Artificial intelligence (AI), machine learning, 5G, and the Internet of Things (IoT) would be the most important technologies in 2021, according to a new study by the Institute of Electrical and Electronics Engineers (IEEE).
The technical professional organization on Monday released the results of a survey of Chief Information Officers (CIO) and Chief Technology Officers (CTO) in the US, the UK, China, India, and Brazil. The survey was on the most important technologies for 2021, the impact of the COVID-19 pandemic on the speed of their technology adoption, and the industries expected to be most impacted by technology.
On which would be the most important technologies, nearly one-third of the total respondents (32 percent) said AI and ML followed by 5G (20 percent) and IoT (14 percent), according to an IEEE statement. Manufacturing (19 percent), healthcare (18 percent), financial services (15 percent), and education (13 percent) are the industries that most believe would be impacted by technology, according to the CIOs and CTOs surveyed.
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At the same time, more than half (52 percent) of CIOs and CTOs see their biggest challenge as dealing with aspects of COVID-19 recovery in relation to business operations. These challenges include a permanent hybrid remote and office work structure (22 percent), office and facilities reopening's and return (17 percent), and managing permanent remote working (13 percent).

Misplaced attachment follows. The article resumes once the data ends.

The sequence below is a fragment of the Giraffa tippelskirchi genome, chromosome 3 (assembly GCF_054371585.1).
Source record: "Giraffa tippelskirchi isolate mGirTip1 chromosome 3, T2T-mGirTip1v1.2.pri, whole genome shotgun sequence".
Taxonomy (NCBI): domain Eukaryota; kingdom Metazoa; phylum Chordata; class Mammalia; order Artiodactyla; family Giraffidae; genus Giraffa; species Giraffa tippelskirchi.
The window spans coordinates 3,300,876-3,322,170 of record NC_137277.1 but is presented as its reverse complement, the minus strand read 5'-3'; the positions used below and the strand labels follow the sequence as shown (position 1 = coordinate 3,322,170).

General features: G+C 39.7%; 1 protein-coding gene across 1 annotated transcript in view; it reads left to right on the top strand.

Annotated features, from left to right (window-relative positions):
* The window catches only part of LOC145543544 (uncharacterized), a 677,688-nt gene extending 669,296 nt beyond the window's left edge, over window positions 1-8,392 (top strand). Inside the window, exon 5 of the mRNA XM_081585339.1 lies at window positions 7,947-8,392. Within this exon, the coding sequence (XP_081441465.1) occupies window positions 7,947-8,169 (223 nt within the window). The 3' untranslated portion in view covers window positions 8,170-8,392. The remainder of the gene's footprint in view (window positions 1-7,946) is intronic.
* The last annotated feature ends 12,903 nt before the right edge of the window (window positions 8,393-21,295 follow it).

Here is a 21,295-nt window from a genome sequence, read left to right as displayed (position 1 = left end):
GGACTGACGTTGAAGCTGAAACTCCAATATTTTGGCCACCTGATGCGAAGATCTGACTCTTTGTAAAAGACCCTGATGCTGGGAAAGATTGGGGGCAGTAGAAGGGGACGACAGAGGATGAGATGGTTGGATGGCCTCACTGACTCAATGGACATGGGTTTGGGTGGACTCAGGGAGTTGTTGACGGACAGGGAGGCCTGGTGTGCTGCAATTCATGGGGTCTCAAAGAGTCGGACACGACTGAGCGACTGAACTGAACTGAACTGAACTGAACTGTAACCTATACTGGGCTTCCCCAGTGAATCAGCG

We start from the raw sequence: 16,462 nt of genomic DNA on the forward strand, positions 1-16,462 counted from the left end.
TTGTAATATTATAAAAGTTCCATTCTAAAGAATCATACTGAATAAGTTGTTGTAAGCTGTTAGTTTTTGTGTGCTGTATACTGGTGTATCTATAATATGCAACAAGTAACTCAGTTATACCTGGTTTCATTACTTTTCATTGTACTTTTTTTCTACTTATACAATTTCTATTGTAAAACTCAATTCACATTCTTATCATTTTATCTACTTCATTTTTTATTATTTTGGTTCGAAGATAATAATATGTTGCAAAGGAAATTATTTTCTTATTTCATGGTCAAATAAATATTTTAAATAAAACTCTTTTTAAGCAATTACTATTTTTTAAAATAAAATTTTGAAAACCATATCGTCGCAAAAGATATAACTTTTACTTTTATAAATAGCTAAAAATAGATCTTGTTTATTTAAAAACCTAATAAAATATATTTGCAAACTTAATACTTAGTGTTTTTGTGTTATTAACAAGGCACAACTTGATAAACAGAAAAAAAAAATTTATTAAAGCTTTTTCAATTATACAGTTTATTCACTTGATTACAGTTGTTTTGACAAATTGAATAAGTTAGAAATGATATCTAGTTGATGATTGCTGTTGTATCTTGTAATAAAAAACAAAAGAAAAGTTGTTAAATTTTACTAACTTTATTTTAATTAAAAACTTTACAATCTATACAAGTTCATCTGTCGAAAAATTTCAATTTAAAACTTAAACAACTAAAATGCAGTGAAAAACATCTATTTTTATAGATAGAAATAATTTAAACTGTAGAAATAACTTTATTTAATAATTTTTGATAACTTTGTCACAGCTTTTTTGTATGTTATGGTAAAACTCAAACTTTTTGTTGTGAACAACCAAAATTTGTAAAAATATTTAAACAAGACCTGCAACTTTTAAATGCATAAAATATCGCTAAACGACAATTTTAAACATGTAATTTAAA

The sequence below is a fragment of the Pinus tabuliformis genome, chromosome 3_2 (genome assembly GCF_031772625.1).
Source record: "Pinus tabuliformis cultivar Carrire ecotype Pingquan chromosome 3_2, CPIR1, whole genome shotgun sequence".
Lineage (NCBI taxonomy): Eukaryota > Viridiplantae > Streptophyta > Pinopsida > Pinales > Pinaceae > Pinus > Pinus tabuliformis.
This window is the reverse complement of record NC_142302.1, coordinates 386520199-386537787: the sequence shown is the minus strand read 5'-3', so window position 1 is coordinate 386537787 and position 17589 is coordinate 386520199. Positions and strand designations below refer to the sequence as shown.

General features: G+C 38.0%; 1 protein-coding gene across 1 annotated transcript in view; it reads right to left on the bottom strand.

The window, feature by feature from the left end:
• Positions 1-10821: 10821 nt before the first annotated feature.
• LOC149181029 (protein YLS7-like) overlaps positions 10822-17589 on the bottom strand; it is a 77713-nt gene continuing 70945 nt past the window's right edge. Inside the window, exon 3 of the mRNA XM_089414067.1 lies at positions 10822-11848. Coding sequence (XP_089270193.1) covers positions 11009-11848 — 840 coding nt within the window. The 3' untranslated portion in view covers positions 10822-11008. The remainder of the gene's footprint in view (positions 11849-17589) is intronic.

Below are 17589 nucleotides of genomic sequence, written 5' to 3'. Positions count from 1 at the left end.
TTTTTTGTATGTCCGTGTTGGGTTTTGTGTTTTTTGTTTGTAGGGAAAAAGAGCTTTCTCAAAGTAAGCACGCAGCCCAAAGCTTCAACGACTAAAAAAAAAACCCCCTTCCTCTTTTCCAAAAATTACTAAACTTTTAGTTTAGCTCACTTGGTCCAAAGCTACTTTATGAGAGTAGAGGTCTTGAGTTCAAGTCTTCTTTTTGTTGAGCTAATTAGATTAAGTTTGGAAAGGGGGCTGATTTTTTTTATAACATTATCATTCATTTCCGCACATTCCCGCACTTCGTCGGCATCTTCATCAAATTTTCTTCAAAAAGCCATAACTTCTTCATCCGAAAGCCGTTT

However, 11 percent said the agility to stop and start IT initiatives as this unpredictable environment continues would be their biggest challenge. Another 11 percent cited online security threats, including those related to remote workers, as the biggest challenge they see.
CIOs and CTOs surveyed have sped up adopting some technologies due to the pandemic. More than half (55 percent) of respondents have accelerated adoption of cloud computing, 52 percent have accelerated 5G adoption and 51 percent have accelerated AI and ML. The adoption of IoT (42 percent), augmented and virtual reality (35 percent) and video conferencing (35 percent) technologies have also been accelerated due to the global pandemic.
Compared to a year ago, CIOs and CTOs overwhelmingly (92 percent) believe their company is better prepared to respond to a potentially catastrophic interruption such as a data breach or natural disaster. "What's more, of those who say they are better prepared, 58 percent strongly agree that COVID-19 accelerated their preparedness," the statement said.
Asked which technologies would have the greatest impact on global COVID-19 recovery, one in four (25 percent) of those surveyed said AI and ML.
The top two concerns for CIOs and CTOs when it comes to the cybersecurity of their organization are security issues related to the mobile workforce including employees bringing their own devices to work (37 percent) and ensuring the IoT is secure (35 percent). This is not surprising, since the number of connected devices such as smartphones, tablets, sensors, robots, and drones is increasing dramatically.